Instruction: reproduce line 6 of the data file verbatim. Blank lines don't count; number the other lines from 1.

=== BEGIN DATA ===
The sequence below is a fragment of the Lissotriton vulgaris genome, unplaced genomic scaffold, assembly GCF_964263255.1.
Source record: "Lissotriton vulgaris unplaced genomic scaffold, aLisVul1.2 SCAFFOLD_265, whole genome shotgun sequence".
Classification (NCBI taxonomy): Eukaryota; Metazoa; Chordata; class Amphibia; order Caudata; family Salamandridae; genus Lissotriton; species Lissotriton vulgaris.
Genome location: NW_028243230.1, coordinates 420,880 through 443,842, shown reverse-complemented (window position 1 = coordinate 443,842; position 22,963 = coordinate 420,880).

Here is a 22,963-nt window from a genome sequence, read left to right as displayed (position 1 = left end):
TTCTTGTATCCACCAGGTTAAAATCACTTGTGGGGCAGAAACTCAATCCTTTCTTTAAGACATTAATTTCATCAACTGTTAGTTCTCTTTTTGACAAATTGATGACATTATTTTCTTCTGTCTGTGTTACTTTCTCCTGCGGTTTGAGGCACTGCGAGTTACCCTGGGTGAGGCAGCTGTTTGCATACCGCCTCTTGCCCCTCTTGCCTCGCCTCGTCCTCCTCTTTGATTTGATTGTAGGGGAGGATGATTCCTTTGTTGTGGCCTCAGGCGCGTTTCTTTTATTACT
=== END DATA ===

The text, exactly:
TTCTTGTATCCACCAGGTTAAAATCACTTGTGGGGCAGAAACTCAATCCTTTCTTTAAGACATTAATTTCATCAACTGTTAGTTCTCTTTTTGACAAATTGATGACATTATTTTCTTCTGTCTGTGTTACTTTCTCCTGCGGTTTGAGGCACTGCGAGTTACCCTGGGTGAGGCAGCTGTTTGCATACCGCCTCTTGCCCCTCTTGCCTCGCCTCGTCCTCCTCTTTGATTTGATTGTAGGGGAGGATGATTCCTTTGTTGTGGCCTCAGGCGCGTTTCTTTTATTACT